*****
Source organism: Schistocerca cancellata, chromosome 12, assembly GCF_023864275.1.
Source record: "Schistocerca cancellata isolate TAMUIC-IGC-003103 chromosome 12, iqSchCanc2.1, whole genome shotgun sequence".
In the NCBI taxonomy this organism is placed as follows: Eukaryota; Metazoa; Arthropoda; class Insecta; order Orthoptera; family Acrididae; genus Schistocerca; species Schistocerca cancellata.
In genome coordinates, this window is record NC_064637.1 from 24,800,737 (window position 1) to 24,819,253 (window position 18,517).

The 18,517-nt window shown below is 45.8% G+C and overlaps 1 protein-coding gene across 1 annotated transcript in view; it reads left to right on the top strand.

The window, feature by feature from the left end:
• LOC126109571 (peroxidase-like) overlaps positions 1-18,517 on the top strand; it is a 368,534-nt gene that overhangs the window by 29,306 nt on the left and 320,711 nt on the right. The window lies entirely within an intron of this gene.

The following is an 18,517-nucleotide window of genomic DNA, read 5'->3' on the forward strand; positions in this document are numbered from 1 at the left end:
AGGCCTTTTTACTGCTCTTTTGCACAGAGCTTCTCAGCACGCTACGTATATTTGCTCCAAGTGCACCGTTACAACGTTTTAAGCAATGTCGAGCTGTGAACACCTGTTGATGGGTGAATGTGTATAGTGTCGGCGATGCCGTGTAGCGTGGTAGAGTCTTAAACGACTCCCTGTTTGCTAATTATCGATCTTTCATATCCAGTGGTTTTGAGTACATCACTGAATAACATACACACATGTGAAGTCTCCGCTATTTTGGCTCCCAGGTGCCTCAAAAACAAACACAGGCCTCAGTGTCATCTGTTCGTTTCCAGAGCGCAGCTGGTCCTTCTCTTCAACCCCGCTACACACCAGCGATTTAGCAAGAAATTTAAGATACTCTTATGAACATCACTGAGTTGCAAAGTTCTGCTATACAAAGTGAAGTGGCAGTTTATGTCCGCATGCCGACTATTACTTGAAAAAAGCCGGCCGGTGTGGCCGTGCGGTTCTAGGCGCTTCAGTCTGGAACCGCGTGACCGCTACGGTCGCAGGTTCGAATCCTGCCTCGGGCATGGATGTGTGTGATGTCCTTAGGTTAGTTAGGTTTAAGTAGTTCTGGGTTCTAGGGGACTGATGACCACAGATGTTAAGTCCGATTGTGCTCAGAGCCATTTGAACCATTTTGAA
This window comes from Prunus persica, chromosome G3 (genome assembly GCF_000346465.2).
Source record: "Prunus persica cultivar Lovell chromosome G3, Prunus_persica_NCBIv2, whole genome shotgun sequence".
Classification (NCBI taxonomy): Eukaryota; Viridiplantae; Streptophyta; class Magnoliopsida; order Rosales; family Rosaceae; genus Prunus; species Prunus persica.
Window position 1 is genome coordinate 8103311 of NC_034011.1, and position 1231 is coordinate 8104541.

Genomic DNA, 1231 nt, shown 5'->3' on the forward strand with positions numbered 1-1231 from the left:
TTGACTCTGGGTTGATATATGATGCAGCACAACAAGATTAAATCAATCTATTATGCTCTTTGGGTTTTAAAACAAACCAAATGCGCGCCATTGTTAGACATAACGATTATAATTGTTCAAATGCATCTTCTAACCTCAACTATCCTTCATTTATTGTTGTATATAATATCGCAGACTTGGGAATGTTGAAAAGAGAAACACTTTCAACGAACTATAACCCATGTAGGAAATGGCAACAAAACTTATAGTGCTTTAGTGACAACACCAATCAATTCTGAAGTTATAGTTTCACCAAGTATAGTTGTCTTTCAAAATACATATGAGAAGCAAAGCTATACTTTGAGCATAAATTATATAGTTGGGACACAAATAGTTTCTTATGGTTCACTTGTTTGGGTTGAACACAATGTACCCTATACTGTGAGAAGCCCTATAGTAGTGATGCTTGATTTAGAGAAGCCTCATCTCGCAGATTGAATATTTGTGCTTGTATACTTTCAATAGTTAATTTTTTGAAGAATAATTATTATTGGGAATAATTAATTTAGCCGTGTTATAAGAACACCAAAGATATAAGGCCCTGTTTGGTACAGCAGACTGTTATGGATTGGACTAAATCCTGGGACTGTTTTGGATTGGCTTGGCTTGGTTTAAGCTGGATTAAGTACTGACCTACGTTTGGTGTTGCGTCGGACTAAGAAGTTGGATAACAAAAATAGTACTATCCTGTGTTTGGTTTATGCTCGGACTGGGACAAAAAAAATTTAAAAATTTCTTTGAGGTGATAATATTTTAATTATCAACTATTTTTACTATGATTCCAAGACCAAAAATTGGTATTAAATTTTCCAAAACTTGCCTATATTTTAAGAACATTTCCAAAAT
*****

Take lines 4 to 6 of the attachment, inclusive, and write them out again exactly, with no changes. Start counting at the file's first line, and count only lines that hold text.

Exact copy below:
In genome coordinates, this window is record NC_064637.1 from 24,800,737 (window position 1) to 24,819,253 (window position 18,517).

The 18,517-nt window shown below is 45.8% G+C and overlaps 1 protein-coding gene across 1 annotated transcript in view; it reads left to right on the top strand.

The window, feature by feature from the left end: